Microsoft's decision to stop dogging Google reflects an important shift at the company

Larry Page and Satya NadellaBusiness Insider/Justin Sullivan/GettyAlphabet CEO Larry Page; Microsoft CEO Satya Nadella

Microsoft has pulled out of FairSearch, an anti-Google lobbying organisation, Re/code reports.

Since its founding in 2010, FairSearch has been a constant legal thorn in Google’s side, mostly through its involvement in the European Union’s current antitrust investigation into the search advertising giant.

Now, FairSearch will no longer benefit from Microsoft’s influence or cashflow, though the group will continue its crusade against the dominance of Google, with the backing of continuing sponsors like Oracle and Expedia.

“We routinely evaluate our participation in industry organisations and decided not to continue our membership in FairSearch,” says a Microsoft spokesperson.

Think of it less as Microsoft giving in, and more as a smart move from the newer, gentler Microsoft.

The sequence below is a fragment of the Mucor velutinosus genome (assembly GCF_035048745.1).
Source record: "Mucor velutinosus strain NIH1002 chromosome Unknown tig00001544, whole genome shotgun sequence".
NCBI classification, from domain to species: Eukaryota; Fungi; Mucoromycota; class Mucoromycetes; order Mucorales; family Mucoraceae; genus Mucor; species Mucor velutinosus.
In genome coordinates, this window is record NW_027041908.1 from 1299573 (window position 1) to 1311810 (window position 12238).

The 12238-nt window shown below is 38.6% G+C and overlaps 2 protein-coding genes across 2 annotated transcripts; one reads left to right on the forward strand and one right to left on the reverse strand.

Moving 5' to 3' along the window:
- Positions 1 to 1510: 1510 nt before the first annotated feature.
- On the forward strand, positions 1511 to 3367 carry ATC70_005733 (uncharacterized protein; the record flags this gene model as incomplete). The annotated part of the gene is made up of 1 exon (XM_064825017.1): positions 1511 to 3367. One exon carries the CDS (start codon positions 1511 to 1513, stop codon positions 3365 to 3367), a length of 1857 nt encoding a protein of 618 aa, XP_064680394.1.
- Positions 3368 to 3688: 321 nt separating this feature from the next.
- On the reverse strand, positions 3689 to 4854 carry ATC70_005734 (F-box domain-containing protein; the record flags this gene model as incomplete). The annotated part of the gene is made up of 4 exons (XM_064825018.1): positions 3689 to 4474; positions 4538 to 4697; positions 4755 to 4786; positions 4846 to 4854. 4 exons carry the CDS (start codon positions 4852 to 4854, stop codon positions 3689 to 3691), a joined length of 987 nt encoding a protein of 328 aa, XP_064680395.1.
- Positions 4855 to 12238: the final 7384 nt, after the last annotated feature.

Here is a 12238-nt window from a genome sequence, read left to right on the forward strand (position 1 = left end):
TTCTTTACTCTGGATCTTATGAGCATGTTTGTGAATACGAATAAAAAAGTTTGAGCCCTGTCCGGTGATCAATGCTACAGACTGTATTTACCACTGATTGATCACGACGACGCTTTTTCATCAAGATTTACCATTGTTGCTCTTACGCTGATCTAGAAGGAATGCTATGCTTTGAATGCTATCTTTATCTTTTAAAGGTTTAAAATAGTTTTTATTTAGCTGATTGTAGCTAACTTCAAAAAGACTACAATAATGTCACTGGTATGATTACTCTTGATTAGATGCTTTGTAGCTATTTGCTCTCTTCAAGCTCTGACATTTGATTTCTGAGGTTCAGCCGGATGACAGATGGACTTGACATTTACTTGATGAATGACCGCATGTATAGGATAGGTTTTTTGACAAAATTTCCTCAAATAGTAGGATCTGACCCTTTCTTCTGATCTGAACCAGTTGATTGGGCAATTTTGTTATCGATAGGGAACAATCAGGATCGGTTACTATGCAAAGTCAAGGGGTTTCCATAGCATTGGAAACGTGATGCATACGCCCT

Under CEO Satya Nadella, who celebrates his two-year anniversary in the top spot in February, Microsoft has opened up its borders to competitors, from Office on the iPhone to Linux on the Microsoft Azure cloud.

It will be tough for Microsoft to completely mend bridges with Google, if it even wants to. Not long before Nadella’s predecessor Steve Ballmer left Microsoft, the company decided to go in hard on Google with its infamous “Scroogled” campaign, skewering the company for taking personal data and using it for ad purposes.

The campaign has since been canceled.

Scroogled mugMicrosoftA mug from Microsoft’s ‘Scroogled’ campaign.

While Nadella himself likely didn’t have much to do with the decision to leave FairSearch, it’s a clear sign that under his leadership, Microsoft has bigger fish to fry than making life difficult for Google — a competitor that, honestly, seems just shy of unstoppable in its core market search.

Instead, Microsoft has been focusing its lobbying efforts on broader issues, including improving student access to science and technology and reforming the European Union’s controversial Safe Harbour data privacy rulings.

In other words, Microsoft can’t be everywhere and do everything, and so it’s choosing to mind its own business a little more and let Google work itself out. It’s probably a smart move.

Plus, thanks to Windows 10, the Bing search engine is a profitable, $1 billion business. That probably smooths some internal feathers, too.

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